In general, the value of our living material declines from point of acquisition from the wild. The declining value of cultivated plants is due to a number of factors. The genetic variability of seeds collected from cultivated individuals will almost certainly represent a fraction of the potential found in natural populations. In general, accuracy of documentation deteriorates over time, leading to accessions of unknown, or at least uncertain, provenance. Cultivated plants, particularly in botanic gardens, are susceptible to hybridisation – which may allow two closely related species that would naturally be geographically isolated to come into contact and hybridise. Cultivated plants are exposed to different selection pressures than those from wild populations, perhaps filtering out genetic characteristics that bestow fitness in their native habitat, and which are the object of research. For these reasons collecting expeditions form a vital component of our annual activities, and working in close collaboration with partners in different countries, and other collecting organisations, we seek to bring in wild collected plants and seed to enhance our collections. Our current goal is for 40% of our living collections to be of wild-collected provenance.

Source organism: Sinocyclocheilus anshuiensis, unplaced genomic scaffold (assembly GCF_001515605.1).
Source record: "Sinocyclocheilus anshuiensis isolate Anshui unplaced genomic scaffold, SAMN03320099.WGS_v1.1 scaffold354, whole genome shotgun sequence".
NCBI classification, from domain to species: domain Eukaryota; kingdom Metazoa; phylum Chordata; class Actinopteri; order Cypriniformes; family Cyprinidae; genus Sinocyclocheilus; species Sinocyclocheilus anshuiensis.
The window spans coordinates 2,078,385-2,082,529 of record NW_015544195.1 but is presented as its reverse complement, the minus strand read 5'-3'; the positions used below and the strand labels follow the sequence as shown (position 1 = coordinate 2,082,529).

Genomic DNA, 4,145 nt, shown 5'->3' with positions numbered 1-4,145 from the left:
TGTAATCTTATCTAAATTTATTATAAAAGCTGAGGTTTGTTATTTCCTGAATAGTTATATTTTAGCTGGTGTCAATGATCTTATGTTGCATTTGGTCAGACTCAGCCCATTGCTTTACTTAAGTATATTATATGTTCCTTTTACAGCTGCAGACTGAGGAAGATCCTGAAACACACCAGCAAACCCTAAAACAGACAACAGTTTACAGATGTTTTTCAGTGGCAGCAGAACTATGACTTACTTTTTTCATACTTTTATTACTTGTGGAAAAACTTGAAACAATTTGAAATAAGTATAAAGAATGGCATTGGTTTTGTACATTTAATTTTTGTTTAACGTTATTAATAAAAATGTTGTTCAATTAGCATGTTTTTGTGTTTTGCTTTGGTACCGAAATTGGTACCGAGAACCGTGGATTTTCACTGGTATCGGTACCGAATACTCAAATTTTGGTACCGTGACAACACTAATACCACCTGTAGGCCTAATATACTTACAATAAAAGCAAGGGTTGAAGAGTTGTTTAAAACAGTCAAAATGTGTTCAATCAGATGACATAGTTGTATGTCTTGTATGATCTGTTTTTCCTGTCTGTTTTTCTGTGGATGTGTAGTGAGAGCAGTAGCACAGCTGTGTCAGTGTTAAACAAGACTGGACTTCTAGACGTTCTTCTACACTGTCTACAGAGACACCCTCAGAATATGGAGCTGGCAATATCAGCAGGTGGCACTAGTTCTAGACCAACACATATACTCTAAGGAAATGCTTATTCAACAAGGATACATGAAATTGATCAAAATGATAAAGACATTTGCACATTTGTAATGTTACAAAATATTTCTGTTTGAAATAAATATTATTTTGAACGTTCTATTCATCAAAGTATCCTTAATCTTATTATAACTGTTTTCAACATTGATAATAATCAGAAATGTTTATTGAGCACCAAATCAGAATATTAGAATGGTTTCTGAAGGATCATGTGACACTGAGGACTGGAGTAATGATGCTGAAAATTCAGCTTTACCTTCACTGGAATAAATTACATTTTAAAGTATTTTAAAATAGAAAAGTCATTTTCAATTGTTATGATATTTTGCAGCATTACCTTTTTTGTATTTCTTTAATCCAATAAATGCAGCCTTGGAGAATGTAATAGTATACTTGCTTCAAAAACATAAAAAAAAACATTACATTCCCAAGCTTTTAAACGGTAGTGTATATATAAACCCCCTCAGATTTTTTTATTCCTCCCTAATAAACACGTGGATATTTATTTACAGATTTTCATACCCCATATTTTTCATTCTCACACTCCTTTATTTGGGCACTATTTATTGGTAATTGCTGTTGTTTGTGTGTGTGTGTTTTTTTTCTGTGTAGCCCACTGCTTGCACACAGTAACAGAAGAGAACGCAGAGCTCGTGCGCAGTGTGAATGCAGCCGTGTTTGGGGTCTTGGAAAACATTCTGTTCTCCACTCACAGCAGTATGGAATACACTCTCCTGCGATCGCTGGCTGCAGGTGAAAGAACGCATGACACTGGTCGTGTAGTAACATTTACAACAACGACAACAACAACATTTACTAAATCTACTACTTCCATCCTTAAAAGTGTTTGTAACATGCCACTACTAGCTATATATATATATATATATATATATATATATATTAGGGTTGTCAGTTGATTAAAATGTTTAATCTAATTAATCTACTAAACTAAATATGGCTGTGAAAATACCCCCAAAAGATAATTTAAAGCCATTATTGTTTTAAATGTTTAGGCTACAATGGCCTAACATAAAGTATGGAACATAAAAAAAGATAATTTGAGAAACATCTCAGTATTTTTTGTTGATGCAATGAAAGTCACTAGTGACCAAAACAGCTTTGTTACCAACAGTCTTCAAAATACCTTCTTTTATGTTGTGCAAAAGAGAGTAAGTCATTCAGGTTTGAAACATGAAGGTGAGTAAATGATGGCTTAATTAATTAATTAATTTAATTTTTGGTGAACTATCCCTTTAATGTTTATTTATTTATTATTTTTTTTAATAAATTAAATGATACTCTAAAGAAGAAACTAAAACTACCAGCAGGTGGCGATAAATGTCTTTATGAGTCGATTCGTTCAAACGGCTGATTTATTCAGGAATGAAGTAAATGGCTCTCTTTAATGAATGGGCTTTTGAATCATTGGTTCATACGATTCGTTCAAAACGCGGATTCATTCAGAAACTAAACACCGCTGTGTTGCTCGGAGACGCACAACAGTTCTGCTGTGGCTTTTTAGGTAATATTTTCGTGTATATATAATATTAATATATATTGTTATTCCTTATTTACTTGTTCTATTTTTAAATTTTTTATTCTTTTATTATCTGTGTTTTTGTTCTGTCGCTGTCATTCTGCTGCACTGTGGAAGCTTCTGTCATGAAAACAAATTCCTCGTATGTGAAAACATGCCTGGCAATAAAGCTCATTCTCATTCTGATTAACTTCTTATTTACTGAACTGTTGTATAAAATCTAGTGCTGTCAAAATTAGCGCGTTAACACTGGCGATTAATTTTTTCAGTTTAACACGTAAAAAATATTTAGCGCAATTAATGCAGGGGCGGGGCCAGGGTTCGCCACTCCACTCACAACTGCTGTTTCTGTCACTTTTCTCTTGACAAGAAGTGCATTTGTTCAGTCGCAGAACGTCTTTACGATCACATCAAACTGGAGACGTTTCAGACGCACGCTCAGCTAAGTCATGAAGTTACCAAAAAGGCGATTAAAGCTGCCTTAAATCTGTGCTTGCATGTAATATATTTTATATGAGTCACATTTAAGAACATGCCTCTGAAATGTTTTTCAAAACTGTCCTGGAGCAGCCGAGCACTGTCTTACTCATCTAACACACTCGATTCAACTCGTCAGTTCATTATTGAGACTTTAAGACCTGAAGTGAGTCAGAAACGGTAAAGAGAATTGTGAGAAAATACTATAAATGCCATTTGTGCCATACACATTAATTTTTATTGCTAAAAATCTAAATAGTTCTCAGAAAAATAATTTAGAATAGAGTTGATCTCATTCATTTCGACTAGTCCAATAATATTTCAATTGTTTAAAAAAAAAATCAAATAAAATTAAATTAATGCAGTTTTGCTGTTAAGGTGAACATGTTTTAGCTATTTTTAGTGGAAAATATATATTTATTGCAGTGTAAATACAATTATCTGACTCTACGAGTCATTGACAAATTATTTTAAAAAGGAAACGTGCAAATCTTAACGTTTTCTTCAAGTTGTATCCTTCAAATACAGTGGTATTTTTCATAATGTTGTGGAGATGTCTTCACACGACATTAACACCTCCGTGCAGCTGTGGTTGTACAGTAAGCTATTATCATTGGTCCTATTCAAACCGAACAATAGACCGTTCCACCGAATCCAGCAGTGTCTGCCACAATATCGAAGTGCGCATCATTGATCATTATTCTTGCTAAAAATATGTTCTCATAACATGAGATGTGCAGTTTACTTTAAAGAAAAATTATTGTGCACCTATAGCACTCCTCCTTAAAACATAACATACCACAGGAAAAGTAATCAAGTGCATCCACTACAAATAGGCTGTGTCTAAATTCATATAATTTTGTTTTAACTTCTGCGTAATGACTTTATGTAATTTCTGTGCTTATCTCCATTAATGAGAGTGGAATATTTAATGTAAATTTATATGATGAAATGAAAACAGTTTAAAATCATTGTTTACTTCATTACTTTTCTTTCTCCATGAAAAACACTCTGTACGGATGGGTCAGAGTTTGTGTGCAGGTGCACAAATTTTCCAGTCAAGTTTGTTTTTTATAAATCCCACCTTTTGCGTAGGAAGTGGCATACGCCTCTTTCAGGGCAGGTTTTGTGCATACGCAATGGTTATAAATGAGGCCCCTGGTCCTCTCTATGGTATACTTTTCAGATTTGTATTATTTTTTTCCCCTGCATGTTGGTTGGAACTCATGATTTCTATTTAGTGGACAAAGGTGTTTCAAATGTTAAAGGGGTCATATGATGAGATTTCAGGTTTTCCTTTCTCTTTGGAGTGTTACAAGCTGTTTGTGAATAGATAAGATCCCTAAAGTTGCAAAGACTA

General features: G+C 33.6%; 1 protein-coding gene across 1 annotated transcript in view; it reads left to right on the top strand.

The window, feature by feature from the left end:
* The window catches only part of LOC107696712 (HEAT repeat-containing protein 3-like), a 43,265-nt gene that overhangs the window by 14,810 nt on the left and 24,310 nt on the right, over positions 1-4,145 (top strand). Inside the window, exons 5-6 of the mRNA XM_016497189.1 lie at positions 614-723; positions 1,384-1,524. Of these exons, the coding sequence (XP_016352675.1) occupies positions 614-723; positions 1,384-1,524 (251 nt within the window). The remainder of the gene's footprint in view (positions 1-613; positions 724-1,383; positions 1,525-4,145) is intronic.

Collecting expeditions are an essential activity to ensure that our living collections are stocked with living material of wild provenance